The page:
• payge
    January 13th, 2009 at 7:28 pm

    Very informative article you have written,it does help.Thats why I go over my work several times between spell check and a dictionary.My mistakes are getting better.

  • Majic
    January 31st, 2009 at 6:21 am

    Thanks for reminding us Allistair. But one good reason why many writers here don’t take the effort to improve is because they got tons of readers giving them kiss@$$ comments on their mediocre articles. I myself find it hard to make constructive criticisms when I see a line of “adoring public” before me.

  • K Kristie
    January 31st, 2009 at 7:14 am

    Good post!

  • mizdi
    January 31st, 2009 at 7:24 am

    nice article.. im very good at spelling, my problem is typo errors..LOL no kidding… sometimes i submit comments or shouts hurriedly b4 i realized i made a typo.. :( but im more careful with my posts.

  • nutuba
    January 31st, 2009 at 9:04 am

    Great article!

  • Juancav
    January 31st, 2009 at 10:05 am

    Good post,my problem is that English is not my native language and I use traductor on line to support me,but makes mistakes,very similar.Thank you.

  • Joni Keith
    January 31st, 2009 at 10:17 am

    This is great information. I agree with Magic’s comment somewhat. It’s difficult to give constructive criticism when the author has a page of adoring fans leaving compliments not comments. As difficult as it is, I try to read the article substituting what I think the author meant to say. It can be frustrating.

    On the other hand, I always appreciate an article that uses correct spelling and proper grammar. This was a good one.

  • Olivia Reason
    January 31st, 2009 at 12:08 pm

    This is very helpful, Alistair. A good reference tool with impeccable grammar and spelling.

  • Lauren Axelrod
    January 31st, 2009 at 5:06 pm

    Excellent and very helpful. Sorry, passing by.

  • ArtSiren
    February 5th, 2009 at 7:55 pm

    Your article makes a good point – I haven’t used a spell checker for years. It is very common to see words written as they sound when spoken: for example, “then” instead of “than”; or “he must of…” instead of “he must have…”. A spell checker wouldn’t pick them out. I use the same method as Joni Keith and sub in what I think the author meant to say.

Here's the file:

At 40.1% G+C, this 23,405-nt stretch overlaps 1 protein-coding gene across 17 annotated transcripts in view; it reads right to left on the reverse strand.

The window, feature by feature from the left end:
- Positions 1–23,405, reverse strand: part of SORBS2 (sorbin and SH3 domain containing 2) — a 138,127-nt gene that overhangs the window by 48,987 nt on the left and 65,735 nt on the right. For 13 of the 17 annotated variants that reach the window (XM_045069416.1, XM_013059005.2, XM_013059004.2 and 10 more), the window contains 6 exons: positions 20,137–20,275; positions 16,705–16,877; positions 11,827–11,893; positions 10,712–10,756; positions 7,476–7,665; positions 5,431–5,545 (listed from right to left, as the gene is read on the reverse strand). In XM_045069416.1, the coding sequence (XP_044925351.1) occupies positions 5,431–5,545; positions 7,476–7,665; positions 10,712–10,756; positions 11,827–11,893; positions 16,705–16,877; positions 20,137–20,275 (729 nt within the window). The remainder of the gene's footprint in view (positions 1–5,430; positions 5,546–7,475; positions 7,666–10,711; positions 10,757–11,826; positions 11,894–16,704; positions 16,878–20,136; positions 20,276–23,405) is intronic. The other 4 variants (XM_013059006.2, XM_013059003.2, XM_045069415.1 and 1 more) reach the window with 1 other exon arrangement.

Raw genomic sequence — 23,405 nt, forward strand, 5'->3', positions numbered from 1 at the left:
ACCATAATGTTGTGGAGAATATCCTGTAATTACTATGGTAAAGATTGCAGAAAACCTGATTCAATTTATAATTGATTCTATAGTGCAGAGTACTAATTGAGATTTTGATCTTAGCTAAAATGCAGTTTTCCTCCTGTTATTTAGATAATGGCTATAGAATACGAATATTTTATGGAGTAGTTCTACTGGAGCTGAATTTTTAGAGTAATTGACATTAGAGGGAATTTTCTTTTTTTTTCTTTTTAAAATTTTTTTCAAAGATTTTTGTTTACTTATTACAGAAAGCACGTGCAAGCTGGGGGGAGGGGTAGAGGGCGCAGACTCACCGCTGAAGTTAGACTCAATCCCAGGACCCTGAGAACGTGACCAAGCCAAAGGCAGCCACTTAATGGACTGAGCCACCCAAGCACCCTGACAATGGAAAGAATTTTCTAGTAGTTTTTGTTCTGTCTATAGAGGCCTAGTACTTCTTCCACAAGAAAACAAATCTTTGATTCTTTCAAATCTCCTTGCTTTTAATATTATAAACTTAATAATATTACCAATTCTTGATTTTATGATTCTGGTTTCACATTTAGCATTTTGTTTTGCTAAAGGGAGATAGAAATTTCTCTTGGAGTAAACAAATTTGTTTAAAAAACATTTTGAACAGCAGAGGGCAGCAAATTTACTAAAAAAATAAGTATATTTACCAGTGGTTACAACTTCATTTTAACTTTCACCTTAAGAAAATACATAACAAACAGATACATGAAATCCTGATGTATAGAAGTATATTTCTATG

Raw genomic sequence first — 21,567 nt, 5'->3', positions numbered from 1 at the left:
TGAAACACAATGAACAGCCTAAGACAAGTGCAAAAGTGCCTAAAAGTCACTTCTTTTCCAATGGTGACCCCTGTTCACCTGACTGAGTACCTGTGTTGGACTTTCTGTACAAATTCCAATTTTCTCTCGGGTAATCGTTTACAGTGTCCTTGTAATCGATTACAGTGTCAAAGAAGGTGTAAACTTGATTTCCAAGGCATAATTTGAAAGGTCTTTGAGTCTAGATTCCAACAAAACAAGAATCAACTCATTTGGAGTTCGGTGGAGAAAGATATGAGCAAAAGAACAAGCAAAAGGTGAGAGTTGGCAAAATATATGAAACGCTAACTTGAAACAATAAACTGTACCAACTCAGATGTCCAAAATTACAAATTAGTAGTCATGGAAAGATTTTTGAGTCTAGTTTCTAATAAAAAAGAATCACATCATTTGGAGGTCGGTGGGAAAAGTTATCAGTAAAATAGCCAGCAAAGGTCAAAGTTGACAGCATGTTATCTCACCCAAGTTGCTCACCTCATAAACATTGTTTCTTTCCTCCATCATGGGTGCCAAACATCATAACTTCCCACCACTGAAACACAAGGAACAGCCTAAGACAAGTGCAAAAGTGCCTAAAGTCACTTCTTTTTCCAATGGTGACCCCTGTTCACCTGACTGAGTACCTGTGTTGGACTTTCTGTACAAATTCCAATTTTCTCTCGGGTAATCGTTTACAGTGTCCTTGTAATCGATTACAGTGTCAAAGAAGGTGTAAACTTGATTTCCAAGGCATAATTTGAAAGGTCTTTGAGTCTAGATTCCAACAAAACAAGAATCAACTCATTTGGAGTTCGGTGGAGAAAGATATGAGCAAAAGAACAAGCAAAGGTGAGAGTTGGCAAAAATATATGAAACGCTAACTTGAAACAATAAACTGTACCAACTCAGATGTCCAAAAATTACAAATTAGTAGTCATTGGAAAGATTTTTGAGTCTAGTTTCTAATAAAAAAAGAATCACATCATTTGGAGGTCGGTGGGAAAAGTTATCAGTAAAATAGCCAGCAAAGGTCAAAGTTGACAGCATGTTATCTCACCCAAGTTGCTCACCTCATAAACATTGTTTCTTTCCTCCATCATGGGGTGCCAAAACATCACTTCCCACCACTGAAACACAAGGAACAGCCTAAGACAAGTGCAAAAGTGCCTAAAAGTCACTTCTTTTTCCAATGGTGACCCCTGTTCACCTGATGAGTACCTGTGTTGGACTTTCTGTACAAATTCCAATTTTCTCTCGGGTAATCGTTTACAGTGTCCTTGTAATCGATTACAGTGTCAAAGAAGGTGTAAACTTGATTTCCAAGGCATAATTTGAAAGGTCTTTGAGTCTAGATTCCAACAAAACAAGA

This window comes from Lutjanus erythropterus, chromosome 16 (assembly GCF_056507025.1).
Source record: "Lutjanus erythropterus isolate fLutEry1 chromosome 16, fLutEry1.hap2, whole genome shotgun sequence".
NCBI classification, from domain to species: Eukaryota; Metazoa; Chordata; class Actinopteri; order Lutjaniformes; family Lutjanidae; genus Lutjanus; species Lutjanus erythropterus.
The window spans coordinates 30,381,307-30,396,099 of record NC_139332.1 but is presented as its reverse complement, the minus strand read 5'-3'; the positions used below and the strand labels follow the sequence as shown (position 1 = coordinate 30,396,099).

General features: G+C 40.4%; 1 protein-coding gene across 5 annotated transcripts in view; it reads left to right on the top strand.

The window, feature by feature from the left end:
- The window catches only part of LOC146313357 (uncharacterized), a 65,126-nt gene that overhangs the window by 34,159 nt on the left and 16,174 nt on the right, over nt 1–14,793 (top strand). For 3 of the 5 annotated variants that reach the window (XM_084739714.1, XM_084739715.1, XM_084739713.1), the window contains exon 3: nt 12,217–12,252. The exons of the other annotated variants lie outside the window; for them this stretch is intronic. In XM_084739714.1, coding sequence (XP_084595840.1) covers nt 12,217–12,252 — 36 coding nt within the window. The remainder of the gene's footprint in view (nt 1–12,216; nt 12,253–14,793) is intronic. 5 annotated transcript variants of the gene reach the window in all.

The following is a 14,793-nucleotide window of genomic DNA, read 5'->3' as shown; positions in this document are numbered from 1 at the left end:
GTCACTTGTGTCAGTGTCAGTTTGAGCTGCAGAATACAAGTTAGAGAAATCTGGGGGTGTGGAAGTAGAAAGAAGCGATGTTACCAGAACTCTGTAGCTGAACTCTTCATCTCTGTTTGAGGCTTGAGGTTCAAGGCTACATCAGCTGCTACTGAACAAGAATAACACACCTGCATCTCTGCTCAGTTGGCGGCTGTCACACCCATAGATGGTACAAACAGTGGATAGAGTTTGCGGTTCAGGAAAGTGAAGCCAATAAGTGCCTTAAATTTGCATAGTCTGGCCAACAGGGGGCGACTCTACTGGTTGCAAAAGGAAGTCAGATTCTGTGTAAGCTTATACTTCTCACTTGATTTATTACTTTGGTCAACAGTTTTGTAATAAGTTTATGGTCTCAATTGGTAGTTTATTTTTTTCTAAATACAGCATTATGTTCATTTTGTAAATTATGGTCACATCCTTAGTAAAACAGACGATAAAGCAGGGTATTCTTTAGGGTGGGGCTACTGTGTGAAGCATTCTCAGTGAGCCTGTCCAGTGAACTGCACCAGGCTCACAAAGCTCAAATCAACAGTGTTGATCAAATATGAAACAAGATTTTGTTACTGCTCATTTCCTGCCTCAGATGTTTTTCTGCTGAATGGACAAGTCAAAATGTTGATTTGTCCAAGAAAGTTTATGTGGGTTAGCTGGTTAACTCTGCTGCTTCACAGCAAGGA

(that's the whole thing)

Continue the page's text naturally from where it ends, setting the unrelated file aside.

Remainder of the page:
• rutherfranc
    February 9th, 2009 at 2:31 pm

    really just takes a click.. thanks for the share..

  • Emma C S
    February 9th, 2009 at 2:45 pm

    I’m sure a lot of people will find this very useful. Spelling used to be a major issue for me, these days my problem is trying to find where to put semicolons!

  • Alina Beck
    February 9th, 2009 at 3:07 pm

    Very true. My personal nemesis is than/that. It’s not that I don’t know the difference, but it’s an error I make all the time when typing – my fingers just seem to do their own thing! I know it makes me seem like a terrible pedant, but I’m always really put off by content (printed or on the internet) that contains many mistakes of grammar/spelling. Maybe it’s the teacher in me! :-)

  • Katien
    February 9th, 2009 at 3:49 pm

    It’s always worth checking and re-checking!

  • papaleng
    February 10th, 2009 at 10:07 am

    a very intertesting and helpful article.

  • Kimberly
    March 12th, 2009 at 8:33 am

    Great Advice!:)

  • nutuba
    March 12th, 2009 at 7:13 pm

    Excellent article — great advice.

  • Denise Kawaii
    March 15th, 2009 at 6:55 am

    Spellcheck isn’t always right… but most people who use it forget that!

  • Tusaani
    April 10th, 2009 at 3:16 pm

    It annoys me the most when it changes automatically: especially on MS Word. It’s hard because I’m Canadian so I spell some of the words different than Americans so words like ‘honour’ automatically change to ‘honor’. It’s cost me in school assignments before!

  • MaxBuceo
    September 19th, 2010 at 10:43 am

    great post!… i like it